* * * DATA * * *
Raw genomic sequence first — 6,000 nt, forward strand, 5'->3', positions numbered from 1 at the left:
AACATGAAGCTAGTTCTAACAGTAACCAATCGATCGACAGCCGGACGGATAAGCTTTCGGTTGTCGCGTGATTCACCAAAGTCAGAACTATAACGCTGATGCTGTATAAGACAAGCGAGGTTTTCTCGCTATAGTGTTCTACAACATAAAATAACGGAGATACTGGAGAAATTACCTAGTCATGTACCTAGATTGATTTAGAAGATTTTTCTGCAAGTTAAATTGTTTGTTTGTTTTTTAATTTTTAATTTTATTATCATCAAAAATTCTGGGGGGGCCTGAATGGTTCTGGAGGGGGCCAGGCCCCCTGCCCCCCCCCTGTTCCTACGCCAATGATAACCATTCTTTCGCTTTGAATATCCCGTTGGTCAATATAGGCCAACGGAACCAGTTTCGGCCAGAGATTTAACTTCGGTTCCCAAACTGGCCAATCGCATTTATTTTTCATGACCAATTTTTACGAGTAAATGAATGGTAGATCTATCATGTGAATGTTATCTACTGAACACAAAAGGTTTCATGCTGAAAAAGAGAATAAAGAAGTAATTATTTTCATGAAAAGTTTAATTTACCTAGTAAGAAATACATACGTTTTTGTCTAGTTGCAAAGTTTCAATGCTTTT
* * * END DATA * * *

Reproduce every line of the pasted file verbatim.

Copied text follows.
Raw genomic sequence first — 6,000 nt, forward strand, 5'->3', positions numbered from 1 at the left:
AACATGAAGCTAGTTCTAACAGTAACCAATCGATCGACAGCCGGACGGATAAGCTTTCGGTTGTCGCGTGATTCACCAAAGTCAGAACTATAACGCTGATGCTGTATAAGACAAGCGAGGTTTTCTCGCTATAGTGTTCTACAACATAAAATAACGGAGATACTGGAGAAATTACCTAGTCATGTACCTAGATTGATTTAGAAGATTTTTCTGCAAGTTAAATTGTTTGTTTGTTTTTTAATTTTTAATTTTATTATCATCAAAAATTCTGGGGGGGCCTGAATGGTTCTGGAGGGGGCCAGGCCCCCTGCCCCCCCCCTGTTCCTACGCCAATGATAACCATTCTTTCGCTTTGAATATCCCGTTGGTCAATATAGGCCAACGGAACCAGTTTCGGCCAGAGATTTAACTTCGGTTCCCAAACTGGCCAATCGCATTTATTTTTCATGACCAATTTTTACGAGTAAATGAATGGTAGATCTATCATGTGAATGTTATCTACTGAACACAAAAGGTTTCATGCTGAAAAAGAGAATAAAGAAGTAATTATTTTCATGAAAAGTTTAATTTACCTAGTAAGAAATACATACGTTTTTGTCTAGTTGCAAAGTTTCAATGCTTTT